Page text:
Thursday, April 28, 2011


I don't have a "finished" calzone picture because I was hungry. Please admire my raw calzone.

Recently Andy discovered an early British show with Jamie Oliver on Netflix, Oliver’s Twist. We both love Jamie Oliver and support his food revolution. We also have one of his cookbooks but have yet to see one of his TV shows, so we were intrigued. In two of the shows we watched Jamie made calzones (pronounce the word “calzo-neighs” and you’ll be in the British spirit of the program), both a sweet and a savory.

Watching this got us hankering for calzones, especially since we’ve never made them before and so it became a bit of a challenge. After making the calzones a couple nights later we realized that they’re just pizzas folded over and cooked a bit longer. There’s really nothing to calzone making. For all those calzone novices and pizza experts, you are just 3 simple steps away from making a delicious dinner (or lunch).

Andy's ingredients. Our small plates were a bit too big for one calzone.

Making pizza dough is super easy, even more so if you have a stand mixer to knead the dough for you (or an overactive child who likes to mush things). Andy usually makes the dough and he uses a recipe from Cooking for Dads, which is a website I highly recommend; though I’m sure Jamie Oliver has a recipe too that you could use, since we’re making these calzones at his urging. You could get a pre-made dough if you don’t have time to do your own. Once you get your dough made, roll it out all at once and use a small plate (these are individual sized, unless you only have large plates) to cut out circles for the calzones. For pizzas I usually make them free form, but it’s good to have a symmetrical shape for calzones so that everything seals up evenly.

Load up your calzone like a pizza. Don’t worry about putting all the ingredients on one side, the dough should easily stretch over. We used tomato sauce, sauteed onions and peppers, olives, goat cheese and Parmesan. This is a good meal to use up leftovers, don’t be afraid to try new combinations and use up the odds and ends in your refrigerator. Alfredo sauce or pesto would be good sauce options. The typical pizza toppings such as sausage, pepperoni, you could try chicken or ground beef (maybe cheeseburger calzone?). Different cheeses would give your calzone unique tastes and are always fun to try. You could even take a cue from Mesa pizza and make mac and cheese calzones, but maybe it’s best to take things slowly. To seal up the calzone pull up one side and fold it over the other. To make sure it's really shut it helps to kind of roll up the edge, plus it looks pretty. Slash the top a few times with a knife to let steam out. And the calzone is ready to go into the oven at 400 degrees for about 10 minutes (or until you think it looks done).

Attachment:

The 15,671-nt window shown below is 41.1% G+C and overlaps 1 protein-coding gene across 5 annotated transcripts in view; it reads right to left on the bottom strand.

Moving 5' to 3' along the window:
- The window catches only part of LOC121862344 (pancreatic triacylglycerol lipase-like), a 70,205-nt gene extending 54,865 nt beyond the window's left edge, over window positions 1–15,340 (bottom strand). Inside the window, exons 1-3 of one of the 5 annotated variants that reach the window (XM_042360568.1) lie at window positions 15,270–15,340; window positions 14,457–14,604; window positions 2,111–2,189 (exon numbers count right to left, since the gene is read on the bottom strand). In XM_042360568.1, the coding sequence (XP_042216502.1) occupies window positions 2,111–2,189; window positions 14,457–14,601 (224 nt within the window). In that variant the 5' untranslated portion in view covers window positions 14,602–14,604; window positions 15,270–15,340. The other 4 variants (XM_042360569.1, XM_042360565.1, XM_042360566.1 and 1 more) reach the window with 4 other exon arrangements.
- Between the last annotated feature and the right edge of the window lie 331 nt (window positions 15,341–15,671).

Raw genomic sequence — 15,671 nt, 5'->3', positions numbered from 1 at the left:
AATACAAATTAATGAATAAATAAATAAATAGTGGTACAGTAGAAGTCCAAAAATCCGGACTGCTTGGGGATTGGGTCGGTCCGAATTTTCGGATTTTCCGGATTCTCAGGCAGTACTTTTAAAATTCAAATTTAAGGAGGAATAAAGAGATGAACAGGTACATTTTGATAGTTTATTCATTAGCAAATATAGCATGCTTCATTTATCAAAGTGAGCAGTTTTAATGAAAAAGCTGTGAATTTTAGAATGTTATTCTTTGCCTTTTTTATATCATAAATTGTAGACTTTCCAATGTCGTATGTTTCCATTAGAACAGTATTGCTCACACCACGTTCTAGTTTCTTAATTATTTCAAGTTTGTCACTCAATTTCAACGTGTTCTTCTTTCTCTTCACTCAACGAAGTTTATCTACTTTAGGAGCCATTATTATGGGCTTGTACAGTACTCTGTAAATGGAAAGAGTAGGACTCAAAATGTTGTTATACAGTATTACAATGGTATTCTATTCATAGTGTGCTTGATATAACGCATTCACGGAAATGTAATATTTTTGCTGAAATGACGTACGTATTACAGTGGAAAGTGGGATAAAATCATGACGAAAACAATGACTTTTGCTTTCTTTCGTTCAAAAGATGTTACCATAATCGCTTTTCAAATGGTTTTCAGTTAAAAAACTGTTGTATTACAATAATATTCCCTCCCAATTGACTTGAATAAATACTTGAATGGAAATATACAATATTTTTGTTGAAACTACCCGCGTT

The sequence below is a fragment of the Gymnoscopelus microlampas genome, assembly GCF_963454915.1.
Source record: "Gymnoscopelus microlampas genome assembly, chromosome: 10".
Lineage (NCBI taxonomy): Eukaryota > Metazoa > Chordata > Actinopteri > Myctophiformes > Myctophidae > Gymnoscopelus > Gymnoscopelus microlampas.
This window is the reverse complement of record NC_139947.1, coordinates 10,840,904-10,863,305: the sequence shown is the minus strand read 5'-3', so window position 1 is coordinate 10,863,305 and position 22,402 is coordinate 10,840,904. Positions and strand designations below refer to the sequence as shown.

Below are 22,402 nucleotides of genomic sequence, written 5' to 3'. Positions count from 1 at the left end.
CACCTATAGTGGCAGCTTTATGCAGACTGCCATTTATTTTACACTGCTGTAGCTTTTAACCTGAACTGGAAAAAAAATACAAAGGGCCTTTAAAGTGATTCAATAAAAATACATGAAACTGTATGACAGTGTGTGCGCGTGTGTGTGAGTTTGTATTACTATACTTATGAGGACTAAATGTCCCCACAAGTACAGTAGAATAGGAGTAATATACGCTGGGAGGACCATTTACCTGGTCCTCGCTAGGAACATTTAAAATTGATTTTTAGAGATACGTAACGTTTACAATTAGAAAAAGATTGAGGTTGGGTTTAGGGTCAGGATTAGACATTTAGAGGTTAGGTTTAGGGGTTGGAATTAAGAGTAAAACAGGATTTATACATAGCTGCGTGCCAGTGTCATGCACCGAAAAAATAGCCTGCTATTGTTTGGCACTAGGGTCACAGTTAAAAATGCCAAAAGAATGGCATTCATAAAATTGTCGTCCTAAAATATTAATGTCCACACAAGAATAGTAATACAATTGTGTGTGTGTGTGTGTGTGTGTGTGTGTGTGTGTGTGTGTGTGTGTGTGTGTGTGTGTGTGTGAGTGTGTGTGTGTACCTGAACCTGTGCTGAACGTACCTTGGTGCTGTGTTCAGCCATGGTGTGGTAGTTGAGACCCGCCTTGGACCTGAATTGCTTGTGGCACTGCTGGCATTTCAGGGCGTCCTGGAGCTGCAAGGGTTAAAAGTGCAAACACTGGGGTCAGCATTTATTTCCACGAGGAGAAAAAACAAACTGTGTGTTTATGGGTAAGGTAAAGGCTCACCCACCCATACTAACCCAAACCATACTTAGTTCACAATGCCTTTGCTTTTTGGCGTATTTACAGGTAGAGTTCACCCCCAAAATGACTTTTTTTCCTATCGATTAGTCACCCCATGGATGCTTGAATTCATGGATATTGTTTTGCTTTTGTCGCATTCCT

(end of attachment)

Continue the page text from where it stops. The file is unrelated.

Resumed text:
My calzone, it looks a little pathetic after seeing Andy's, but it was scrumptious!

Extra calzones do fairly well refrigerated (after baking) and eaten the next day for lunch. Just make sure your lunch bag is big enough to handle it. If you want to show off for a crowd these are pretty simple meals to create for people in advance. Or you could have a DIY calzone party, which is always awesome. If you want to get really crazy, you can do like my friend Matt and make a Stromboli. Whatever you choose to do calzones are really easy and make a satisfying “gourmet” meal!

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